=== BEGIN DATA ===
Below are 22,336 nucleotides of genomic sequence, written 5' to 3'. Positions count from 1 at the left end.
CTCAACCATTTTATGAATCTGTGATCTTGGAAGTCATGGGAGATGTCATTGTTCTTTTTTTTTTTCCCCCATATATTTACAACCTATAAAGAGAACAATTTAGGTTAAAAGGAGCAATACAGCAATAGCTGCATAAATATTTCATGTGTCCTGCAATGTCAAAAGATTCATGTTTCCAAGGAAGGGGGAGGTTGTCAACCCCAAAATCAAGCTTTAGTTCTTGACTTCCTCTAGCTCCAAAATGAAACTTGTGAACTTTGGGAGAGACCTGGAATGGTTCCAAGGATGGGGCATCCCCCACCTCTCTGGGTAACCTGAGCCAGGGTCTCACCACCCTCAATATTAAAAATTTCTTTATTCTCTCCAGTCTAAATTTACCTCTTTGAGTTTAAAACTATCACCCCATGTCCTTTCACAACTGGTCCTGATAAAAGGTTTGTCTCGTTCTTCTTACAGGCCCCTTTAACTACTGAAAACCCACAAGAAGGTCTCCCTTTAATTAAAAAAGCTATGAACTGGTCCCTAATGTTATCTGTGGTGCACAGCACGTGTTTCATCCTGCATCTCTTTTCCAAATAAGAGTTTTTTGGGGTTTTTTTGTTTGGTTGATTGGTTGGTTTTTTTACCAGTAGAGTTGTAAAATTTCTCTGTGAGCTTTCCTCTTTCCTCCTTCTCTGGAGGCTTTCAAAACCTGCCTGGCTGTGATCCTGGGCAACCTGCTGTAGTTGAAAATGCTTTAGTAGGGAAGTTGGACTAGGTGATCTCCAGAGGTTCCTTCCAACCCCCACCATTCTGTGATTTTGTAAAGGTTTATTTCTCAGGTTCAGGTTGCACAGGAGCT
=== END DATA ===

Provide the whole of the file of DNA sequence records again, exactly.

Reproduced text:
Below are 22,336 nucleotides of genomic sequence, written 5' to 3'. Positions count from 1 at the left end.
CTCAACCATTTTATGAATCTGTGATCTTGGAAGTCATGGGAGATGTCATTGTTCTTTTTTTTTTTCCCCCATATATTTACAACCTATAAAGAGAACAATTTAGGTTAAAAGGAGCAATACAGCAATAGCTGCATAAATATTTCATGTGTCCTGCAATGTCAAAAGATTCATGTTTCCAAGGAAGGGGGAGGTTGTCAACCCCAAAATCAAGCTTTAGTTCTTGACTTCCTCTAGCTCCAAAATGAAACTTGTGAACTTTGGGAGAGACCTGGAATGGTTCCAAGGATGGGGCATCCCCCACCTCTCTGGGTAACCTGAGCCAGGGTCTCACCACCCTCAATATTAAAAATTTCTTTATTCTCTCCAGTCTAAATTTACCTCTTTGAGTTTAAAACTATCACCCCATGTCCTTTCACAACTGGTCCTGATAAAAGGTTTGTCTCGTTCTTCTTACAGGCCCCTTTAACTACTGAAAACCCACAAGAAGGTCTCCCTTTAATTAAAAAAGCTATGAACTGGTCCCTAATGTTATCTGTGGTGCACAGCACGTGTTTCATCCTGCATCTCTTTTCCAAATAAGAGTTTTTTGGGGTTTTTTTGTTTGGTTGATTGGTTGGTTTTTTTACCAGTAGAGTTGTAAAATTTCTCTGTGAGCTTTCCTCTTTCCTCCTTCTCTGGAGGCTTTCAAAACCTGCCTGGCTGTGATCCTGGGCAACCTGCTGTAGTTGAAAATGCTTTAGTAGGGAAGTTGGACTAGGTGATCTCCAGAGGTTCCTTCCAACCCCCACCATTCTGTGATTTTGTAAAGGTTTATTTCTCAGGTTCAGGTTGCACAGGAGCT